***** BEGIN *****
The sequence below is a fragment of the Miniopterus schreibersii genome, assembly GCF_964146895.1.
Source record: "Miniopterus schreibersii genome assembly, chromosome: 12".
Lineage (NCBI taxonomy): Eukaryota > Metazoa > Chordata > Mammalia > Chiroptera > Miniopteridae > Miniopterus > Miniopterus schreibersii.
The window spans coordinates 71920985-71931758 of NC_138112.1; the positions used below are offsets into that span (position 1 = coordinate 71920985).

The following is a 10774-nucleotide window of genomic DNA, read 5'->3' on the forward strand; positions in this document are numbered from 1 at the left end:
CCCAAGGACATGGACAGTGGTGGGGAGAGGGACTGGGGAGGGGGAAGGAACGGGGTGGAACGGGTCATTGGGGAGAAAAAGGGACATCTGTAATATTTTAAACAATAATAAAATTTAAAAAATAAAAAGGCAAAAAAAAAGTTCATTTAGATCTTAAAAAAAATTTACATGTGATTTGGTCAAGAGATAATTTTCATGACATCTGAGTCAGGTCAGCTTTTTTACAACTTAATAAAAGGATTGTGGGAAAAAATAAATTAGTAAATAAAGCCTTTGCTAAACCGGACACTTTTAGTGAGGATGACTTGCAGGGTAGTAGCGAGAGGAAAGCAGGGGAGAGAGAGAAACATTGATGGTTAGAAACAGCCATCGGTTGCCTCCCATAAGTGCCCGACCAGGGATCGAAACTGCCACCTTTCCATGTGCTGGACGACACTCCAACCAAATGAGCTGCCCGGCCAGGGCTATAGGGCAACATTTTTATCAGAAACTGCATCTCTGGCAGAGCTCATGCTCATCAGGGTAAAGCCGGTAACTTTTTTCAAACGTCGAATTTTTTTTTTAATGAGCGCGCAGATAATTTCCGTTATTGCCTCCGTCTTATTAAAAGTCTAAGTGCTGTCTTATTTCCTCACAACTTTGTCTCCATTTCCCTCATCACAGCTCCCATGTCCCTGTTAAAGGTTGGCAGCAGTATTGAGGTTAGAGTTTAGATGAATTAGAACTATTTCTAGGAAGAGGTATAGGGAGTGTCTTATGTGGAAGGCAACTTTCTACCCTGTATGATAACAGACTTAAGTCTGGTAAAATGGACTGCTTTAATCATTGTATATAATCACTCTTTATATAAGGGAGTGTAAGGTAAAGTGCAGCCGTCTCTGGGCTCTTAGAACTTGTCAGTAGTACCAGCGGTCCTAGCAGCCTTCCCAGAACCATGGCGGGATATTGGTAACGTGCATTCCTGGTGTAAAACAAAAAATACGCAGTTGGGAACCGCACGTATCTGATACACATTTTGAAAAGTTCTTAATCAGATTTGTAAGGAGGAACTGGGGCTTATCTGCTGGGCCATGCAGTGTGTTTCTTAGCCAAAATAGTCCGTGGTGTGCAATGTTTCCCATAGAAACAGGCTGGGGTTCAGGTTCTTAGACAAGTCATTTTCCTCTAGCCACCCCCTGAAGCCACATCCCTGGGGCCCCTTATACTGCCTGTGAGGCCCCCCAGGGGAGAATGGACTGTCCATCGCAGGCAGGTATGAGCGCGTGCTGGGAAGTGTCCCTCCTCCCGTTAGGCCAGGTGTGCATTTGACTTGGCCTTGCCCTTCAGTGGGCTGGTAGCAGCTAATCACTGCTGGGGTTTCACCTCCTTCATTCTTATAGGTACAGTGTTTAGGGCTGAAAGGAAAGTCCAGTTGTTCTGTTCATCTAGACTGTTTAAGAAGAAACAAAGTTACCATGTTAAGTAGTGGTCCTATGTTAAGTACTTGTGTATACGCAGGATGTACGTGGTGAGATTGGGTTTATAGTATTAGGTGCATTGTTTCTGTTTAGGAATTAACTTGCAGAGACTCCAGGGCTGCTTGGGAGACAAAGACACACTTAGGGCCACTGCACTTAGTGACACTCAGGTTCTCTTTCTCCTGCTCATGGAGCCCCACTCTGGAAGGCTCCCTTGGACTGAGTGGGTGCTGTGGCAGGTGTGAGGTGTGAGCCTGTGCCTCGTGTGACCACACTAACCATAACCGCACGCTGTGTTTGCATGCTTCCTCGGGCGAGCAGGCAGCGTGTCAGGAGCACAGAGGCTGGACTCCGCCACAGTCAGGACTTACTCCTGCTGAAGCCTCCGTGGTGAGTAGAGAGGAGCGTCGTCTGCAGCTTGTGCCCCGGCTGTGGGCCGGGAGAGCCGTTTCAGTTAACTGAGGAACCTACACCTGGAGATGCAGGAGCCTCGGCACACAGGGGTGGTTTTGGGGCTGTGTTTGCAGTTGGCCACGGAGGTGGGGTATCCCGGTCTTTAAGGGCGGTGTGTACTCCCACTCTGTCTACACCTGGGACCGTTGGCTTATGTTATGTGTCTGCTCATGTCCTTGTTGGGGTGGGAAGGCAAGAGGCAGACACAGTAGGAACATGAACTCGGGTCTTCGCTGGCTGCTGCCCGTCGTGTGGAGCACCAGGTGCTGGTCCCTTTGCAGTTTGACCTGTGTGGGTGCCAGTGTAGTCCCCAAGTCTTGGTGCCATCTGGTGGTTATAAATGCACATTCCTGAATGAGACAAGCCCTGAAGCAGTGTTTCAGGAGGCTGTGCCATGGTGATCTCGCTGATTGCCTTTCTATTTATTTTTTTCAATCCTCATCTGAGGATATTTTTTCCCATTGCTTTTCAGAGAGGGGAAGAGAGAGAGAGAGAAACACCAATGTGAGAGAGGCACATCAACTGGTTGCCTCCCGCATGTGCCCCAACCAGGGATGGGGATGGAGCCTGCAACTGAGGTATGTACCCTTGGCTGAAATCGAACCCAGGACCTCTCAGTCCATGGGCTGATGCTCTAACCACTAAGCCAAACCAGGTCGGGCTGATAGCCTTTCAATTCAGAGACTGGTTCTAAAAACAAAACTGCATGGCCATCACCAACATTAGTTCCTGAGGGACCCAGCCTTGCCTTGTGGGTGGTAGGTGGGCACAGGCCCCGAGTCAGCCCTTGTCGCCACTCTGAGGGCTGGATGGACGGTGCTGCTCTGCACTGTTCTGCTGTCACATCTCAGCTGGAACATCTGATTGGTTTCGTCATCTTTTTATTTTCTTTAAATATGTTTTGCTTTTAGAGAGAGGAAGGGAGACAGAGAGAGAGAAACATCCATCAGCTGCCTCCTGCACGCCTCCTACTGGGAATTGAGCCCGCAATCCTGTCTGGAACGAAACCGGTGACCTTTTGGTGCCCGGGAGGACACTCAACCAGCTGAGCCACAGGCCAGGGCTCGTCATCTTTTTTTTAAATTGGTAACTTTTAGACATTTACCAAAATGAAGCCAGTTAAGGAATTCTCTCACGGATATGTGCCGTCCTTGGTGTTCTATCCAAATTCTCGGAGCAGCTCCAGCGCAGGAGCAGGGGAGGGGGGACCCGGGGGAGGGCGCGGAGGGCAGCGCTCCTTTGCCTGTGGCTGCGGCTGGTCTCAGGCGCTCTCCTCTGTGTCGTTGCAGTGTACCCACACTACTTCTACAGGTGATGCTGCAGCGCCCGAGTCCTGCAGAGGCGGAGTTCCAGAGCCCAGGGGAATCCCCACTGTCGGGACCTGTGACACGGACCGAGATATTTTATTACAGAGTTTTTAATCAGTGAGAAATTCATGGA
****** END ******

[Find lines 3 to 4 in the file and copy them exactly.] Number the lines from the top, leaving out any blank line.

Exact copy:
Lineage (NCBI taxonomy): Eukaryota > Metazoa > Chordata > Mammalia > Chiroptera > Miniopteridae > Miniopterus > Miniopterus schreibersii.
The window spans coordinates 71920985-71931758 of NC_138112.1; the positions used below are offsets into that span (position 1 = coordinate 71920985).